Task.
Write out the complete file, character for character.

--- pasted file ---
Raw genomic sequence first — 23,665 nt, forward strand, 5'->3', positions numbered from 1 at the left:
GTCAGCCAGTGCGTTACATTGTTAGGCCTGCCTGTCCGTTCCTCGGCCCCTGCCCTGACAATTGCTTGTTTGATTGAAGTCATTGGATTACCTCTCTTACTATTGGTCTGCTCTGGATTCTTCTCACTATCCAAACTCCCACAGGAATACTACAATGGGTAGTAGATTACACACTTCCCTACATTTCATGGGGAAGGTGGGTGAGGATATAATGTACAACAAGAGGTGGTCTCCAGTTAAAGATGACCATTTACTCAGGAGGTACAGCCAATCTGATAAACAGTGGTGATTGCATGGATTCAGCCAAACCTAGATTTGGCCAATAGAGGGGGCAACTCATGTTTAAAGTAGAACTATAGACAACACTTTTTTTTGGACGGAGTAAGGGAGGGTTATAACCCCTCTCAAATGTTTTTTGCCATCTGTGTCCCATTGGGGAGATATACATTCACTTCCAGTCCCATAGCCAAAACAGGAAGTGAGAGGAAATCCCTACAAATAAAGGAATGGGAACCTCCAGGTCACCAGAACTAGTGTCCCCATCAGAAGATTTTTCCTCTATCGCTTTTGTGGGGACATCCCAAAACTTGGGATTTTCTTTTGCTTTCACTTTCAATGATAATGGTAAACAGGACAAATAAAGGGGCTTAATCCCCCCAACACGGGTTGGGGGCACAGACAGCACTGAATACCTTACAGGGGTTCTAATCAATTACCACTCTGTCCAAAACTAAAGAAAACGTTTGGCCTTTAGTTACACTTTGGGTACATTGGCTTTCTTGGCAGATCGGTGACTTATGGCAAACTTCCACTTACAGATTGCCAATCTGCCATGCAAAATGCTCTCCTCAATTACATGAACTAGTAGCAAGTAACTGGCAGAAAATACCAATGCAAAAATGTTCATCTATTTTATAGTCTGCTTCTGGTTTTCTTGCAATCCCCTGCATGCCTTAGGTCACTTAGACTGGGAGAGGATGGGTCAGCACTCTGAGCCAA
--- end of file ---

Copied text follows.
Raw genomic sequence first — 23,665 nt, forward strand, 5'->3', positions numbered from 1 at the left:
GTCAGCCAGTGCGTTACATTGTTAGGCCTGCCTGTCCGTTCCTCGGCCCCTGCCCTGACAATTGCTTGTTTGATTGAAGTCATTGGATTACCTCTCTTACTATTGGTCTGCTCTGGATTCTTCTCACTATCCAAACTCCCACAGGAATACTACAATGGGTAGTAGATTACACACTTCCCTACATTTCATGGGGAAGGTGGGTGAGGATATAATGTACAACAAGAGGTGGTCTCCAGTTAAAGATGACCATTTACTCAGGAGGTACAGCCAATCTGATAAACAGTGGTGATTGCATGGATTCAGCCAAACCTAGATTTGGCCAATAGAGGGGGCAACTCATGTTTAAAGTAGAACTATAGACAACACTTTTTTTTGGACGGAGTAAGGGAGGGTTATAACCCCTCTCAAATGTTTTTTGCCATCTGTGTCCCATTGGGGAGATATACATTCACTTCCAGTCCCATAGCCAAAACAGGAAGTGAGAGGAAATCCCTACAAATAAAGGAATGGGAACCTCCAGGTCACCAGAACTAGTGTCCCCATCAGAAGATTTTTCCTCTATCGCTTTTGTGGGGACATCCCAAAACTTGGGATTTTCTTTTGCTTTCACTTTCAATGATAATGGTAAACAGGACAAATAAAGGGGCTTAATCCCCCCAACACGGGTTGGGGGCACAGACAGCACTGAATACCTTACAGGGGTTCTAATCAATTACCACTCTGTCCAAAACTAAAGAAAACGTTTGGCCTTTAGTTACACTTTGGGTACATTGGCTTTCTTGGCAGATCGGTGACTTATGGCAAACTTCCACTTACAGATTGCCAATCTGCCATGCAAAATGCTCTCCTCAATTACATGAACTAGTAGCAAGTAACTGGCAGAAAATACCAATGCAAAAATGTTCATCTATTTTATAGTCTGCTTCTGGTTTTCTTGCAATCCCCTGCATGCCTTAGGTCACTTAGACTGGGAGAGGATGGGTCAGCACTCTGAGCCAA